Scottish shale Scottish shale

Joseph Turner & Co.

1884, on sale of firm to Joseph Turner & Co. Ltd.

The firm of Joseph Turner & Co. was established in c.1860 as manufacturers of printing ink, based in Chester. (The Cheshire Post Office trade directory of 1857 lists Major & Turner, printing ink manufacturer, of Great Broughton, Chester). Available evidence suggests that they constructed the major Queen's Ferry Chemical works during the oil boom of the 1864-5; perhaps as an oil refinery, and also operated a crude oil works at Padeswood, which was discontinued in 1871.

The chemical business continued to expand and diversify, and was well-placed to refine the coal tars produced in the coke ovens of the North Wales steel industry. The firm was formed into a limited company in 1884, and merged into the Midland Tar Distillers Ltd in 1933.

  • References
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      DESIRABLE INVESTMENT. —To be Sold, with immediate session, the Machinery, plant, and Stock-ln-Trade of a Printing Ink Manufacturer, consisting of Steam-engine and shafting, mills, mixers, varnish and oil cisterns, with every requisite for carrying out extensive and lucrative business. The Stock-in-Trade consists inks, varnishes, colours, etc.. with few printing presses and furniture. The above will be disposed of on advantageous terms, and all necessary instruction given to master the manufacture, with ample reasons for declining this branch of the business, For particulars apply to Mr. Joseph Turner. Broughton Chemical Works, Chester

      The Liverpool Daily Post, 27th June 1862


      WANTED, a Gentleman good business habits to Solicit Orders for Printing and Lithographic Inks and Varnishes, Paints, Greases, Lubricating Compounds, and other articles in general use. Must find security to a reasonable amount.—Apply, by letter prepaid, to Joseph Turner and Co., Queensferry Chemical Works, Flintshire

      The Liverpool Daily Post, 29th April 1867


      Joseph Turner, of Queens Ferry is giving up the Oil Business at Padeswood to sale by auction on Monday September 11th commencing at 11 o'clock am to the minute. The whole of costly and modern plant and machinery including retorts, condensers, revolvers, and necessary appliances, horizontal steam engine, 3ft stroke with Cornish Boiler and fittings, separators, pipes and receiving tanks, large brick covered tanks with lids and separator, large cast-iron stove etc.

      The Wrexham Adveriser, 2nd September 1871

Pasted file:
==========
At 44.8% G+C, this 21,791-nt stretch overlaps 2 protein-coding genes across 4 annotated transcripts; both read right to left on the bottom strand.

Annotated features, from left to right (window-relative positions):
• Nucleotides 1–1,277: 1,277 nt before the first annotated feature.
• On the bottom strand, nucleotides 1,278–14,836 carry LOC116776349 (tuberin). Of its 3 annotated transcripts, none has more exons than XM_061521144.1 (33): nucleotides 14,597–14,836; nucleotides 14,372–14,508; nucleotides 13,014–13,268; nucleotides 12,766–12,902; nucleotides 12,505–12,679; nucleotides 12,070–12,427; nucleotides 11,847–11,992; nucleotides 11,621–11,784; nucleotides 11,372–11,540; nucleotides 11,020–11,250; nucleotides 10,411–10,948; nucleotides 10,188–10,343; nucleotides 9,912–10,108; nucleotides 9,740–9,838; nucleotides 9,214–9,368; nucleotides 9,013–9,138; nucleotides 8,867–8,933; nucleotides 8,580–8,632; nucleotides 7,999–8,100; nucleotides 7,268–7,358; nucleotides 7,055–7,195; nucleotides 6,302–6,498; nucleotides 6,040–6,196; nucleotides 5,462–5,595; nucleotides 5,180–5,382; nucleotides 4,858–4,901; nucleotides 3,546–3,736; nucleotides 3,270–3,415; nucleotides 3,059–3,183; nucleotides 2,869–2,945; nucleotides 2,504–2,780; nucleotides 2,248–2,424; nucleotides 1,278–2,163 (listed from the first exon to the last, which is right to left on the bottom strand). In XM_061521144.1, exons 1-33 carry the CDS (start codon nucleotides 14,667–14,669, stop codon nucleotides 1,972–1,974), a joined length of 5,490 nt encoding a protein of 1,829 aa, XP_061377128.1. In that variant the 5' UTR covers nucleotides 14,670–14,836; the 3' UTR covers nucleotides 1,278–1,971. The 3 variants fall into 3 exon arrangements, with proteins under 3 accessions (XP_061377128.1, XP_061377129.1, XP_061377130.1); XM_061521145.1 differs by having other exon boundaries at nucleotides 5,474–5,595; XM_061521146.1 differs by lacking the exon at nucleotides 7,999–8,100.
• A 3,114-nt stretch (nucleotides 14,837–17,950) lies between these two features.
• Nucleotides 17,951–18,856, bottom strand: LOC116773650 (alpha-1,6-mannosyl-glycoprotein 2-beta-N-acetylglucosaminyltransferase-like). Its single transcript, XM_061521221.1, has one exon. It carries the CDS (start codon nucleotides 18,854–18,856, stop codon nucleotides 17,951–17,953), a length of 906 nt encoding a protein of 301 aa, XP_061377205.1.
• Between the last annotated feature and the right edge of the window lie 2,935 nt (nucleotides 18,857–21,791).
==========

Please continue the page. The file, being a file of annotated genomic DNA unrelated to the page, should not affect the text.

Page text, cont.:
Joseph Turner, manufacturing chemist, Queen's Ferry and Hawarden, appeared for public examination in bankruptcy. The liabilities ware stated at £3,513, but it transpired at the creditors' meeting on Monday that £2,700 more would rank, making the total liabilities £6,200 in round figures. The assets consisted only of the debtor's furniture and a certain amount of rent, amounting altogether to about £500. At the creditors' meeting it was explained that the debtor's shares in the firm of Joseph Turner and Co., limited, amounting to a nominal value of £8,000, had lately been forfeited to the company on account of non- payment of calls thereon. An offer of 2s in the £ was submitted, which it was understood was considerably more than the estate, it realised in bankruptcy, would offer, but which the debtor hoped to be able to pay by that assistance of friends. At the public examination it was stated that the alleged causes of failure were losses in business, depreciation in shares of the company, and loss on works at Gateshead by fire.

      The Official Receiver's written observations on the case were to the effect that the debtor intended to propose a composition. The immediate pressure that led to the petition was an adverse judgement in an action against the debtor as guarantor for an insolvent person with whom he had business relations. The was he scheduled greatly exceeded the deficiency shown in the above statement, and the particulars given might be summarised thus:— Bad debts £5,575, losses in colliery £3,100, disastrous Fire £6,000, loss on contracts in 1883 and 1884 £6,000, total £20,675. In 1884 the debtor sold his business at Queen's Ferry to a limited company partly for cash and partly for shares. The company had a mortgage on those shares and a second mortgage on the house to secure loans, made to the debtor. On the application of the Official Receiver the examination was adjourned for the filing of additional accounts.

      The Cheshire Observer, 16th October 1886